Tuesday, July 22, 2008


I designed an airlock for a high tempereature furnace this past winter. One of the key components is a cooling flange that fits between the furnace and a vacuum gate valve.
The cooling flange is made of copper. It has a cooling channel cut into it with a copper plate welded over the channel. There are additional features for sweep gas connections, mechanical connections for actuating thermal shutters, and bolt holes for mounting the gate valve.

This piece has been one of the most trouble plagued parts I have ever tried to get fabricated.

The first problem was the cooling channel was cut too far. The machinist programming the machine didn’t pay close attention to the drawing. The channel ended up intruding into the area where the holes for the sweep gas were to go. Rather than forcing the fabricator to start over I redesigned the part rerouting the sweep gas porting.

The reasons for redesign instead of starting over were it maintains good will with the fabricator and the time required to get a new billet was not insignificant.

After the redesign the next step was to weld on the cooling channel cover plate. The cover plate warped leading to concerns about leakage. So it was machined off and the surfaces dressed for another attempt at welding.

I asked to be notified when the second attempt at welding was going to be attempted. I wanted to witness the welding. I don’t know what went wrong the first time but I thought that by being present it would discourage any attempts at shortcuts. The full welding procedure is as follows: clamp cover plate on billet over the cooling channel, preheat to 800 F, tack weld, reheat to 800 F, weld while pausing to reheat billet as needed. I watched the welding and it proceeded according to procedure.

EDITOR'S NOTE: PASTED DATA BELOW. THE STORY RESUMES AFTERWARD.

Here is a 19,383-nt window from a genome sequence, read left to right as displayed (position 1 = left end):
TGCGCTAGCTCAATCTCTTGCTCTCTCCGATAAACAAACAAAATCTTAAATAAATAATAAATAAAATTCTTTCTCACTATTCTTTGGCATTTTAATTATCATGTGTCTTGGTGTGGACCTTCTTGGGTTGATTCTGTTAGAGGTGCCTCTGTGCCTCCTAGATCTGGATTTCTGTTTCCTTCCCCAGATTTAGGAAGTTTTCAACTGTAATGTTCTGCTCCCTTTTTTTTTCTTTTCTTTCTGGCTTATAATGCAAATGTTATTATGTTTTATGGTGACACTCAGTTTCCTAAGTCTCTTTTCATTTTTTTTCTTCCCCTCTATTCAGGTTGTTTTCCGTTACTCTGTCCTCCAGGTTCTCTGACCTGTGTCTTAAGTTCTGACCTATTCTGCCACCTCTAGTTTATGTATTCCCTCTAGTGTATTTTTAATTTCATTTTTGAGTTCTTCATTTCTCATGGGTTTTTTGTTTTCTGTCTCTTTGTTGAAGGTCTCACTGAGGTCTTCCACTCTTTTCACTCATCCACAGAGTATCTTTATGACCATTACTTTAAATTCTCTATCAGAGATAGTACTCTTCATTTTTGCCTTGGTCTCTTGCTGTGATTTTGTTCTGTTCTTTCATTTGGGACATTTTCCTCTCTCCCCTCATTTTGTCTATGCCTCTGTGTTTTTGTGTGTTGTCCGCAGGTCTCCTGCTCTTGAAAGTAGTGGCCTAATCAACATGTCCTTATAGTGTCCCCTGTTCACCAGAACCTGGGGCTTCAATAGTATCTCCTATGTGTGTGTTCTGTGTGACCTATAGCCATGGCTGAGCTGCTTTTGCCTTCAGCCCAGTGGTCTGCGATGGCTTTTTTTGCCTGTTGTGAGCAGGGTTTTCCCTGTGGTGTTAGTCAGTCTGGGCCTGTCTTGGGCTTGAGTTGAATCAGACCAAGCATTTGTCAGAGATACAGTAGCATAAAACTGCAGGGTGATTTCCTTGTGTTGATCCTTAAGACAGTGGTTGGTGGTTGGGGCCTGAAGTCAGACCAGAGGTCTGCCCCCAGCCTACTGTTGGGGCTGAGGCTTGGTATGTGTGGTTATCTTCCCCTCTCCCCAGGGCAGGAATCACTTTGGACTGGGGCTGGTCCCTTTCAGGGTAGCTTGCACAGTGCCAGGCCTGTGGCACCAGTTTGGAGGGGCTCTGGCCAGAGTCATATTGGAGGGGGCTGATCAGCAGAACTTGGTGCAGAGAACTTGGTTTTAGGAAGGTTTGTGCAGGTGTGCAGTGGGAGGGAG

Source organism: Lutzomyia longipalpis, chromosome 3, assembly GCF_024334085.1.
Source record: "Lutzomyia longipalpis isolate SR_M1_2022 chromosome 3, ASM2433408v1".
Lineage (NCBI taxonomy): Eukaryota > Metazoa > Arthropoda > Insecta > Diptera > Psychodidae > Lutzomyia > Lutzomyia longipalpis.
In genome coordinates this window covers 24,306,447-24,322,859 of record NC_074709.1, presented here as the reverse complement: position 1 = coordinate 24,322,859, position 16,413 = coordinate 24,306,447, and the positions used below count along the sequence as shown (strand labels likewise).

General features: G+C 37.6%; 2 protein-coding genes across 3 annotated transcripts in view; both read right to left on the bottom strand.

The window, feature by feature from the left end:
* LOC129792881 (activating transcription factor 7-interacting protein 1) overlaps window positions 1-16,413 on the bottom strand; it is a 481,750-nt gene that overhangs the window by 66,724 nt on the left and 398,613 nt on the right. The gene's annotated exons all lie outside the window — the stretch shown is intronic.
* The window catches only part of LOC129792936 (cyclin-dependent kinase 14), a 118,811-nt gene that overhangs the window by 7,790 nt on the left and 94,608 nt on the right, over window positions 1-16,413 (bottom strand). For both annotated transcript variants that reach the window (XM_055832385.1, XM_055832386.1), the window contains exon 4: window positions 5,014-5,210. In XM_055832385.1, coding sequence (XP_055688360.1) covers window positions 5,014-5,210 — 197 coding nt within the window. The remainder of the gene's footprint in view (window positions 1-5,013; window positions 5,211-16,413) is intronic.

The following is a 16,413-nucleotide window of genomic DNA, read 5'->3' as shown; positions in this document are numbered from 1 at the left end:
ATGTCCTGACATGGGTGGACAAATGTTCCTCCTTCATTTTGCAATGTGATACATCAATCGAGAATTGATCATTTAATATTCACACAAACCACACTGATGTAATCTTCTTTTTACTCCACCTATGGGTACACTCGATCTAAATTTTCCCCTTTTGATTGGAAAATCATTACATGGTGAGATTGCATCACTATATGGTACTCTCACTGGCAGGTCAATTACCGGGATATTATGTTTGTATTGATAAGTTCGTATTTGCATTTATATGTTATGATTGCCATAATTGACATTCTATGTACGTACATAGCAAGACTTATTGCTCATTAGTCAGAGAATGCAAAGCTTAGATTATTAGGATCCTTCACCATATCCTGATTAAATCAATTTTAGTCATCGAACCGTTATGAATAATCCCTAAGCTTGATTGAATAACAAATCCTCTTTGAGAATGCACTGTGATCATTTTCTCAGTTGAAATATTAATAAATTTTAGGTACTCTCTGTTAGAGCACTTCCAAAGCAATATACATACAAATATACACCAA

A few days later I got another phone call: the weld had porosity in it which was uncovered when machining on the weld to form a sealing surface for an O-ring. In addition a counterbore on a large through hole formed oversize. The oversized counterbore leaves some components exposed to the furnace atmosphere and greatly increases their heat flux.

At this I finally threw up my hands and said we need to start over on this piece.


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Monday, July 23, 2012  
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Friday, December 14, 2012  
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Friday, February 01, 2013  
Blogger Richard Wright said...

Thanks for this post. I'm about to graduate from a mechanical engineering program in Calgary, and I'm not looking forward to these issues ha. But it comes with the profession I suppose.

Thursday, March 07, 2013  
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Tuesday, December 15, 2015  

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